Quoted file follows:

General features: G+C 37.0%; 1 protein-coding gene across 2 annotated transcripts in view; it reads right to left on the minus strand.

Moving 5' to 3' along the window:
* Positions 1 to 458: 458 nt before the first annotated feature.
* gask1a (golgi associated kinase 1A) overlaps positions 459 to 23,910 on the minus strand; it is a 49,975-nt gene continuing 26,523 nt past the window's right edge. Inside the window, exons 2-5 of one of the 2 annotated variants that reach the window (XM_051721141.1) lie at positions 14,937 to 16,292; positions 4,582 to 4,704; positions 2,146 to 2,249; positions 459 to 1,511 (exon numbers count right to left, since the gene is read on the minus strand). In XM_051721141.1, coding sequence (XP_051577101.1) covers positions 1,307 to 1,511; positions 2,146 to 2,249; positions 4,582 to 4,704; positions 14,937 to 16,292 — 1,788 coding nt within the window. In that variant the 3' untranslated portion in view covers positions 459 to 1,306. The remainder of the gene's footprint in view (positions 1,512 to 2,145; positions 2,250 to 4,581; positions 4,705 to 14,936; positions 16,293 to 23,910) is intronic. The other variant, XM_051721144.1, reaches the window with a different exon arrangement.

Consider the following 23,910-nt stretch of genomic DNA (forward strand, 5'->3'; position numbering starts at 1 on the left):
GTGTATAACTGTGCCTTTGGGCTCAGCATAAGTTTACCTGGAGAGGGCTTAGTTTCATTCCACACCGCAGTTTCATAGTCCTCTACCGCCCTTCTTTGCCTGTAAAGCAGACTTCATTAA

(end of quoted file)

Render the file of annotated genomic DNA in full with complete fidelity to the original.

General features: G+C 37.0%; 1 protein-coding gene across 2 annotated transcripts in view; it reads right to left on the minus strand.

Moving 5' to 3' along the window:
* Positions 1 to 458: 458 nt before the first annotated feature.
* gask1a (golgi associated kinase 1A) overlaps positions 459 to 23,910 on the minus strand; it is a 49,975-nt gene continuing 26,523 nt past the window's right edge. Inside the window, exons 2-5 of one of the 2 annotated variants that reach the window (XM_051721141.1) lie at positions 14,937 to 16,292; positions 4,582 to 4,704; positions 2,146 to 2,249; positions 459 to 1,511 (exon numbers count right to left, since the gene is read on the minus strand). In XM_051721141.1, coding sequence (XP_051577101.1) covers positions 1,307 to 1,511; positions 2,146 to 2,249; positions 4,582 to 4,704; positions 14,937 to 16,292 — 1,788 coding nt within the window. In that variant the 3' untranslated portion in view covers positions 459 to 1,306. The remainder of the gene's footprint in view (positions 1,512 to 2,145; positions 2,250 to 4,581; positions 4,705 to 14,936; positions 16,293 to 23,910) is intronic. The other variant, XM_051721144.1, reaches the window with a different exon arrangement.

Consider the following 23,910-nt stretch of genomic DNA (forward strand, 5'->3'; position numbering starts at 1 on the left):
GTGTATAACTGTGCCTTTGGGCTCAGCATAAGTTTACCTGGAGAGGGCTTAGTTTCATTCCACACCGCAGTTTCATAGTCCTCTACCGCCCTTCTTTGCCTGTAAAGCAGACTTCATTAA